The first woman I invited to co-author a publication was in 2015. Since then, I have published with only two other women. All of the co-investigators on my research grants are men. Yup, I actually haven’t shared a single research dollar with a female colleague.
How could this have happened?
It simply did not occur to me that I could or should play an active role in shaping my professional community.
My discipline (environment) is clearly male-biased, as is my research field (ecology of large carnivores). A quick search on Google Scholar for the keywords of my research area brings up publications almost exclusively written by men. So it’s no surprise that my immediate community of collaborators are men. To create a more diverse community, I would need to actively reach out.
Making a personal commitment to diversity
Success in science is about more than the individual. Science is a highly-collaborative field. Academic careers are made, not only by the projects we lead, but also by the projects we are invited to collaborate on.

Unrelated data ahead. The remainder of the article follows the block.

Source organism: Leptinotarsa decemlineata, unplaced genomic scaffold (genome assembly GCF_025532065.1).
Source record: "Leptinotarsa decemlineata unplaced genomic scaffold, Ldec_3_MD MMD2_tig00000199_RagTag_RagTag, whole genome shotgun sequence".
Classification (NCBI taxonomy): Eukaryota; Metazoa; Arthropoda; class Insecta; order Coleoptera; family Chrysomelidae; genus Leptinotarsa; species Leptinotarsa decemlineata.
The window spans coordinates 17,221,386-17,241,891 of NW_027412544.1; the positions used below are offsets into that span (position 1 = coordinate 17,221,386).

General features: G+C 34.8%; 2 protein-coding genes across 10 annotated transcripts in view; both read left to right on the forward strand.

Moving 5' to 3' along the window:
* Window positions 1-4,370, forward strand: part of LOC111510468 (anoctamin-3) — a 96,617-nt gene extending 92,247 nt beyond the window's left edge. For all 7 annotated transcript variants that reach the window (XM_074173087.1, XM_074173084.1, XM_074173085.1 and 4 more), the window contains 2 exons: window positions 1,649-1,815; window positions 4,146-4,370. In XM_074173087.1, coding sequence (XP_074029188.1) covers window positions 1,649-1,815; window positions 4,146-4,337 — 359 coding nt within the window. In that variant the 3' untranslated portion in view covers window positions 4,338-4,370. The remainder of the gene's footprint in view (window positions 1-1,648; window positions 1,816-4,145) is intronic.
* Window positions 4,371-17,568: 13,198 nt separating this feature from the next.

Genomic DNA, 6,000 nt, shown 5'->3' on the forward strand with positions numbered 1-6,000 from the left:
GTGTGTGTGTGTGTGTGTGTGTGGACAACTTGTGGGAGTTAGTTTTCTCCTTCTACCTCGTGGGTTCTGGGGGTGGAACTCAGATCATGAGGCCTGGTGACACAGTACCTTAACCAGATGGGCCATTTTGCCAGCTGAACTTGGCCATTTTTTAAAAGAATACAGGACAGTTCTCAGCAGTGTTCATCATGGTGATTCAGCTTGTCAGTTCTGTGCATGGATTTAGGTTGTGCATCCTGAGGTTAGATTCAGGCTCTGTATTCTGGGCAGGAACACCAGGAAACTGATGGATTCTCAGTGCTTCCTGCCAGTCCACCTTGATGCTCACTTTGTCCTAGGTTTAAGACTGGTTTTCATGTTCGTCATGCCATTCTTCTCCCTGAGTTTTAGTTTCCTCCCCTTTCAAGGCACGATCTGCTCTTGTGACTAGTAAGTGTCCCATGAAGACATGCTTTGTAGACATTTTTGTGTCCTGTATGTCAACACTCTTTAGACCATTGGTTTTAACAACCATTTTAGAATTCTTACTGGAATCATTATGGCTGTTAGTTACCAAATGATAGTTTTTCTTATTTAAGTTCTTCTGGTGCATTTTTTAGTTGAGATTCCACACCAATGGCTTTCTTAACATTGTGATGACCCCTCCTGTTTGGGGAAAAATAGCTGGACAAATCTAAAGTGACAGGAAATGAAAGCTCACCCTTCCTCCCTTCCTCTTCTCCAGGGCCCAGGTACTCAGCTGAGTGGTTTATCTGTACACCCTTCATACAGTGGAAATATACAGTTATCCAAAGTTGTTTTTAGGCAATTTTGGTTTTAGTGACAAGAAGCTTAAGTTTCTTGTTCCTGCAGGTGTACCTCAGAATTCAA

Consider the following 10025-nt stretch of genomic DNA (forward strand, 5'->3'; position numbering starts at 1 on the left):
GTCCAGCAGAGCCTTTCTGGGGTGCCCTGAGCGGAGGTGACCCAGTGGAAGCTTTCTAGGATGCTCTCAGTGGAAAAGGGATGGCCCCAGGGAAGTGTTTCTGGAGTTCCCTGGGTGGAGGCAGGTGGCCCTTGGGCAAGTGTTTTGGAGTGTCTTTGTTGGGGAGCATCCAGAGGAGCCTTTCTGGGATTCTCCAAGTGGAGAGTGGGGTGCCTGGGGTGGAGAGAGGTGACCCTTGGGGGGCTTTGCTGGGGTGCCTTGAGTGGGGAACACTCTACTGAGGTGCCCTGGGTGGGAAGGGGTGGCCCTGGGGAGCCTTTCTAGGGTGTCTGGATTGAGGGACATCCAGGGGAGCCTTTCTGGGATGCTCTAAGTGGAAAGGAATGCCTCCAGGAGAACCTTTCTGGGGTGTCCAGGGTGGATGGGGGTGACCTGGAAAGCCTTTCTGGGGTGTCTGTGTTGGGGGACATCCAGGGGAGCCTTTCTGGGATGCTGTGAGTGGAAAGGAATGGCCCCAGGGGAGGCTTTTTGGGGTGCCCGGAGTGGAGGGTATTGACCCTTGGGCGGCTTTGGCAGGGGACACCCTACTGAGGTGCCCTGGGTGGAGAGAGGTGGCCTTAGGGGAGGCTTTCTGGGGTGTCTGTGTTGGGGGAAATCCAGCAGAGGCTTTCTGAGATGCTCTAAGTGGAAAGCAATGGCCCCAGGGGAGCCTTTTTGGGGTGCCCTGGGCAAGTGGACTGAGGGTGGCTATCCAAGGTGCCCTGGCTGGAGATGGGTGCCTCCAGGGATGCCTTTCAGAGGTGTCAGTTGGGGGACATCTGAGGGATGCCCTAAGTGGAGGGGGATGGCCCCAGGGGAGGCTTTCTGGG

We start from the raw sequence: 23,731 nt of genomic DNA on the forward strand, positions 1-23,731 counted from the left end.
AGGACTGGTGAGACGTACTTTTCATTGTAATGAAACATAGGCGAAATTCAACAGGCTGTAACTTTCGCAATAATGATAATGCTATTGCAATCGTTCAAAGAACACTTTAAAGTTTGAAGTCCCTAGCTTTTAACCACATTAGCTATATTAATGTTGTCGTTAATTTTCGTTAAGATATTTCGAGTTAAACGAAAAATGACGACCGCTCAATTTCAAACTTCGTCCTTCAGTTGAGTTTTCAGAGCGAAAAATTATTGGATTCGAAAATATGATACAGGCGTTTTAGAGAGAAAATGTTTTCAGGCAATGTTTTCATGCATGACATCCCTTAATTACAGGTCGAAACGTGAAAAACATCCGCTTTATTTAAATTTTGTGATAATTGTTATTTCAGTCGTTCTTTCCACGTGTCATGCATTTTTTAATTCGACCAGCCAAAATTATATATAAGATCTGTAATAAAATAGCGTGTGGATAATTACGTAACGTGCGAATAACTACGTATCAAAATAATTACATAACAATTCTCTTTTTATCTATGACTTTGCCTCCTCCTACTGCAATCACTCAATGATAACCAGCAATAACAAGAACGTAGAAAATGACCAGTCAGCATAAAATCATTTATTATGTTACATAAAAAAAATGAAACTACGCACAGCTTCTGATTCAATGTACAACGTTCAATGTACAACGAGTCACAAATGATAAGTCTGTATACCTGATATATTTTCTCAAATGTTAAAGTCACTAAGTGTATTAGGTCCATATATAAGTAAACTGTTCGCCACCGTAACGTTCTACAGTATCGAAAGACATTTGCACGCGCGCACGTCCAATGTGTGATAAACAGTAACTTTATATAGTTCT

In this way, the work of science lends itself to a feminist ethic, which appropriately highlights the importance of community and relationships. I believe in institutional targets and quotas. I also believe in individual commitments.
I’m committed to increasing the diversity of my personal academic community. To do this, I have begun the slow journey of bringing more academic women into my community. And I’m pleased the gender balance in my peer-reviewed publications is starting to show signs of change.
The benefits of diversity and how to achieve it
Of course, there are other important forms of inclusion and diversity to be mindful of, including race, ethnicity, nationality, identity and religion.
Inviting women, and other underrepresented peoples, to participate in research projects and scholarly activities is something all academics can do, whether as PhD students or professors. As another way to improve diversity, academics based in rich countries can reach out to academics from countries that have less access to research funds. Forging new international relationships and collaborations, particularly between scientists who are citizens of nations with limited or even fraught relationships, is good for science and is important for society.